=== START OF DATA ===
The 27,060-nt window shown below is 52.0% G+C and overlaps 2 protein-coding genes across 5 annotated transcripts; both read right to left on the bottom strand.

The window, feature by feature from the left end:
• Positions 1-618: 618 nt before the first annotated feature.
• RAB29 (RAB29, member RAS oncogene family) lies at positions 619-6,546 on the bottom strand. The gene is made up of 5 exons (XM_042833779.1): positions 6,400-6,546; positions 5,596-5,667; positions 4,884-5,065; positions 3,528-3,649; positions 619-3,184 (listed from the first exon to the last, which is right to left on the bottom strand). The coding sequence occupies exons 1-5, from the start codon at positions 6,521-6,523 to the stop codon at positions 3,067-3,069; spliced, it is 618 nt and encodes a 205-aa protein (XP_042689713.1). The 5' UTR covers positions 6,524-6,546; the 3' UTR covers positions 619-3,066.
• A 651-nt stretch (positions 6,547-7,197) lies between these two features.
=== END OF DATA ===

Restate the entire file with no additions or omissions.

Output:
The 27,060-nt window shown below is 52.0% G+C and overlaps 2 protein-coding genes across 5 annotated transcripts; both read right to left on the bottom strand.

The window, feature by feature from the left end:
• Positions 1-618: 618 nt before the first annotated feature.
• RAB29 (RAB29, member RAS oncogene family) lies at positions 619-6,546 on the bottom strand. The gene is made up of 5 exons (XM_042833779.1): positions 6,400-6,546; positions 5,596-5,667; positions 4,884-5,065; positions 3,528-3,649; positions 619-3,184 (listed from the first exon to the last, which is right to left on the bottom strand). The coding sequence occupies exons 1-5, from the start codon at positions 6,521-6,523 to the stop codon at positions 3,067-3,069; spliced, it is 618 nt and encodes a 205-aa protein (XP_042689713.1). The 5' UTR covers positions 6,524-6,546; the 3' UTR covers positions 619-3,066.
• A 651-nt stretch (positions 6,547-7,197) lies between these two features.